Source One’s own Jennifer Ulrich recently wrote an article for Spend Matters titled “ ”. In the article, Jennifer indicated that even mature sourcing organizations with a comprehensive category management structure have “to change their organization’s mindset if they want to truly transform procurement. To transform the function, they’ve got to first change the way other business units perceive and engage it”.
Easier said than done, for sure! The biggest challenge with business alignment is understanding the more subjective aspects necessary to truly fill that role. How do you really know your organization is going in the right direction? To start, I recommend doing an honest assessment of where you are at, by asking yourself three questions:
First, what is the vision and mission of your procurement department? Further, have you shared that mission with the stakeholders you support, and do they support it? Many procurement leaders I speak to haven’t considered establishing a mission for their group. They certainly have annual goals, primarily tied to savings, that don’t necessarily align with the business in broad terms (of course everyone wants cost savings, but not everyone is measured on it). This leads to an immediate disconnect with the business, and the primary reason why you tend to get feedback like “procurement only cares about cost savings” and “they don’t understand our business”.
Ideally, every time a new stakeholder group (or individual) is introduced to procurement, there should be an engagement plan that clarifies not only the role procurement plays for the organization (including policy, process, etc) but the overall mission procurement has. This should be a mutual conversation to ensure that procurement also has a clear picture of the goals, objectives and mission of that group. Normally, this type of discussion leads to a higher level of engagement, and ensures a seat at the table of the business.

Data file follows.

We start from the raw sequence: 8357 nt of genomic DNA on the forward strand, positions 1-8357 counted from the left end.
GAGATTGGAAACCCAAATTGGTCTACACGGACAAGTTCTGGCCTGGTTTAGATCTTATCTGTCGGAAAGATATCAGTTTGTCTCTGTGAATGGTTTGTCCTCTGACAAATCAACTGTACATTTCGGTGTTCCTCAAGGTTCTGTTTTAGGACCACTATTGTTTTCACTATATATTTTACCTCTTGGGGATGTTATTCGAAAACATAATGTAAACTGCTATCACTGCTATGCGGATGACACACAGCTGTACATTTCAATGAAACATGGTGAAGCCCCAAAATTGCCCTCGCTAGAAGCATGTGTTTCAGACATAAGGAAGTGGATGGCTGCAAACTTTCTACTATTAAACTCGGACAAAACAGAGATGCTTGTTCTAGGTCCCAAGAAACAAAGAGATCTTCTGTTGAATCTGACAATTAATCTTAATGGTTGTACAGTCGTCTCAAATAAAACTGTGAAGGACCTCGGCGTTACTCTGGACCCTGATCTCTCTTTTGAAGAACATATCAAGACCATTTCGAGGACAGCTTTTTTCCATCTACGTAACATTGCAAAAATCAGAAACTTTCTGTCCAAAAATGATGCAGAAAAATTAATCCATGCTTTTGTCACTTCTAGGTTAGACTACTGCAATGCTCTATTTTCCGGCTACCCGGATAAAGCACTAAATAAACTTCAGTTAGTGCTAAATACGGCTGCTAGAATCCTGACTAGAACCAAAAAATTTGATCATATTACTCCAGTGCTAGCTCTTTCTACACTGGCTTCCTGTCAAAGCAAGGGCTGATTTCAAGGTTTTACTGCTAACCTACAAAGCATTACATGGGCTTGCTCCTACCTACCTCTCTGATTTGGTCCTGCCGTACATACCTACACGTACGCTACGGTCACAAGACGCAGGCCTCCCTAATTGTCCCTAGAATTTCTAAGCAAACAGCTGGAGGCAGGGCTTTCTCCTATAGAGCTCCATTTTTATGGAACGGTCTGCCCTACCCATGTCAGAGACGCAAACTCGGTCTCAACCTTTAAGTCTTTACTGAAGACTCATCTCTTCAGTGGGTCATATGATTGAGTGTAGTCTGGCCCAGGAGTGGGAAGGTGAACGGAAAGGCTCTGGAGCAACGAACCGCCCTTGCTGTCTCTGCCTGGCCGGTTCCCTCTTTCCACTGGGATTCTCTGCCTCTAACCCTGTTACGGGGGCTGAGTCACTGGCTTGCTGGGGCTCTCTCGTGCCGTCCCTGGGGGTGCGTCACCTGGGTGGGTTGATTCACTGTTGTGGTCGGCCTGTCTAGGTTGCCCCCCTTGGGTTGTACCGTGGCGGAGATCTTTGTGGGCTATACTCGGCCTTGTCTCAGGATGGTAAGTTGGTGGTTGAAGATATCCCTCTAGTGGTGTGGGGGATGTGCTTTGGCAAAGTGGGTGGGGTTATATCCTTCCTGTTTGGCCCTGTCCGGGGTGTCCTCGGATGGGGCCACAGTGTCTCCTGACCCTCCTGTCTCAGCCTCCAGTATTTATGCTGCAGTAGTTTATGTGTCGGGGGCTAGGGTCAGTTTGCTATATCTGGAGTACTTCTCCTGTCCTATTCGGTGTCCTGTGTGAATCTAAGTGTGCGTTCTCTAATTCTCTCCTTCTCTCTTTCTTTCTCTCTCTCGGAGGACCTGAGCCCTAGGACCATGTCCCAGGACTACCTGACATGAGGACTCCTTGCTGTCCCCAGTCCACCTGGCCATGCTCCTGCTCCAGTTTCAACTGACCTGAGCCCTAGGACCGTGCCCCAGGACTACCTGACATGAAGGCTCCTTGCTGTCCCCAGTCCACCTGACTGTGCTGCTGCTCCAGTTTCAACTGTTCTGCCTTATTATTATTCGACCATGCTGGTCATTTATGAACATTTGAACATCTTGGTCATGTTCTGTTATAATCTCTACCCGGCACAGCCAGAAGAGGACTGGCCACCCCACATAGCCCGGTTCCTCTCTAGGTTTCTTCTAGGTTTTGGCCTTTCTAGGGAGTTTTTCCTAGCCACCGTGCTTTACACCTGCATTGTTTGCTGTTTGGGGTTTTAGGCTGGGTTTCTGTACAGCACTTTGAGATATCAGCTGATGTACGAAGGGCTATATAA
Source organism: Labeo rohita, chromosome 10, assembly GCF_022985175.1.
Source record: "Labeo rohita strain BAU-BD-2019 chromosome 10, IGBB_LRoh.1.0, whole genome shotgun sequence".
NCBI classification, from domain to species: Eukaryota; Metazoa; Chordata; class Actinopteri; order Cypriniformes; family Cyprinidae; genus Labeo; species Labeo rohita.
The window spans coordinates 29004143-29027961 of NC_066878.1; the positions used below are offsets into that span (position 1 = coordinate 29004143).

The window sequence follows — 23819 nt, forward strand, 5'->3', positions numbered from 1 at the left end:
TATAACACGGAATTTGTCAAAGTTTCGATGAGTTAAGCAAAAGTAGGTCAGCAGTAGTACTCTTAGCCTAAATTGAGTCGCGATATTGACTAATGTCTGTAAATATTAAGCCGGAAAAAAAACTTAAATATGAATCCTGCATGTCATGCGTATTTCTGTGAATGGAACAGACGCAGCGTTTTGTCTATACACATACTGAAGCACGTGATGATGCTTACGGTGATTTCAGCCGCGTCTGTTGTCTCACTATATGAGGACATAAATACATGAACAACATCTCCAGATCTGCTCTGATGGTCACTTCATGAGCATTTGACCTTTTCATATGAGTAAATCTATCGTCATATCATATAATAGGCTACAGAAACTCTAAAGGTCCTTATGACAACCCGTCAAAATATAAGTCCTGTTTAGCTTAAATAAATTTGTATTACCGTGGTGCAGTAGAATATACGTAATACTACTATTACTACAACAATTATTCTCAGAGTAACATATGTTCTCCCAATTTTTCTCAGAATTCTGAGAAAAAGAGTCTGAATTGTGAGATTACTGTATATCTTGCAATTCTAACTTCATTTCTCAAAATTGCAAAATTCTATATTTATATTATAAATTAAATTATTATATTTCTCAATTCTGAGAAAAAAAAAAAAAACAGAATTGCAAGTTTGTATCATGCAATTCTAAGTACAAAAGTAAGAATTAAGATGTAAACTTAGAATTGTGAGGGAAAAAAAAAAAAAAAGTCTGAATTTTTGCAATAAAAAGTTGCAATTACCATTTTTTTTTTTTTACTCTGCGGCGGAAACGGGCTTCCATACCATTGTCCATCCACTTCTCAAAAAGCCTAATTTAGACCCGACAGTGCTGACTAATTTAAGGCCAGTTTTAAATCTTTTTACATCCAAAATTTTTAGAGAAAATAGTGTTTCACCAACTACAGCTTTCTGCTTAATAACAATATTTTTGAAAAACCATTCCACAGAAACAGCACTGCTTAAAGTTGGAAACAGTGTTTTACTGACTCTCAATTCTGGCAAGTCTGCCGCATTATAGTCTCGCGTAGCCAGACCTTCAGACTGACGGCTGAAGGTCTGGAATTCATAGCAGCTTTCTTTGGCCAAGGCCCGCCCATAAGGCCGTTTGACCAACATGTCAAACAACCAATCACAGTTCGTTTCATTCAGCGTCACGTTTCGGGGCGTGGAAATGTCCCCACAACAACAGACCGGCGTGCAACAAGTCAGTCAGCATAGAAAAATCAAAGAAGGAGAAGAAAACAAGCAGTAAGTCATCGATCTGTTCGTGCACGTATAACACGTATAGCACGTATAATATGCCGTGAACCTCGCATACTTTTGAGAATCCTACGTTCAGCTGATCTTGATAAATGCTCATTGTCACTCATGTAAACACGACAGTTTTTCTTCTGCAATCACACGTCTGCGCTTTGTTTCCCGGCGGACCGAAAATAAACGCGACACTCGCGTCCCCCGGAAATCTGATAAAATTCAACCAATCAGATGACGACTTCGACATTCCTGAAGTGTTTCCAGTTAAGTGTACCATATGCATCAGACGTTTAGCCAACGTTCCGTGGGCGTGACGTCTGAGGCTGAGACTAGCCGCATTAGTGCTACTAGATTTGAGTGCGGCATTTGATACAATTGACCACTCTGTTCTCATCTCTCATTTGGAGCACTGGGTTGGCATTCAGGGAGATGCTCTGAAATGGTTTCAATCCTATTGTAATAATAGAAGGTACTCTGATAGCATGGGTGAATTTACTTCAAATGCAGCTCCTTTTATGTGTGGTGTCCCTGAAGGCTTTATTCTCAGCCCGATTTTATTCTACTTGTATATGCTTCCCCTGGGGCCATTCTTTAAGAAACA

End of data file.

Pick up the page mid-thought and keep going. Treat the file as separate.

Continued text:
The second question is what type of resources are you hiring? Resources with a high level of business acumen – people who can speak the language of IT, Marketing, Finance, Engineering, etc – are ideal when looking to increase alignment with the business you support. Still, I rarely find business acumen as a prerequisite for hiring in procurement.
In my experience, procurement groups are terrible at thinking outside the box when it comes to recruiting and hiring. Instead, they default to an “apples to apples” comparison of resume to job description, which only serves to ensure the getting the same types of people (and there for the same types of results) they’ve gotten in the past. It’s hard to quantitatively assess critical thinking, relatability and common sense – and much easier to check the box such as “10 years sourcing experience, 5 years plus sourcing software, etc”.
The last question you should ask yourself to ensure alignment isn’t about the internal organization at all, but rather the supply base. How is your procurement organization perceived by the supplier community? Are you seen as a gatekeeper, as the negotiation “hammer”, or as a bottleneck? If so, then you probably aren’t aligned to the business. The business wants happy suppliers, they want suppliers to be responsive, and they want suppliers to help them do their job better, faster and more efficiently. If procurement isn’t seen as an enabler of these things by suppliers, then you are doing something wrong.
Of course, we should also be the negotiator and the gatekeeper, but if that is the first impression your supplier has, you have a problem.
So why should procurement be concerned about what suppliers think? Well, when it comes to business alignment, the suppliers will surely be sharing their view of the procurement organization with your stakeholders, but second and more importantly, because a happy and engaged supplier is much more likely to give you access to better products, services, pricing and terms – in short it creates a competitive advantage for the business, which is really what we are there for!
Business Alignment is challenging to obtain, particularly in ever-changing and evolving environments. To get there, you must do an honest assessment of what the org is today and think about ways to enable your stakeholders. It is well worth the investment – once alignment occurs, the business will be seeking out procurement, and not because there is a mandate, but rather because there is value!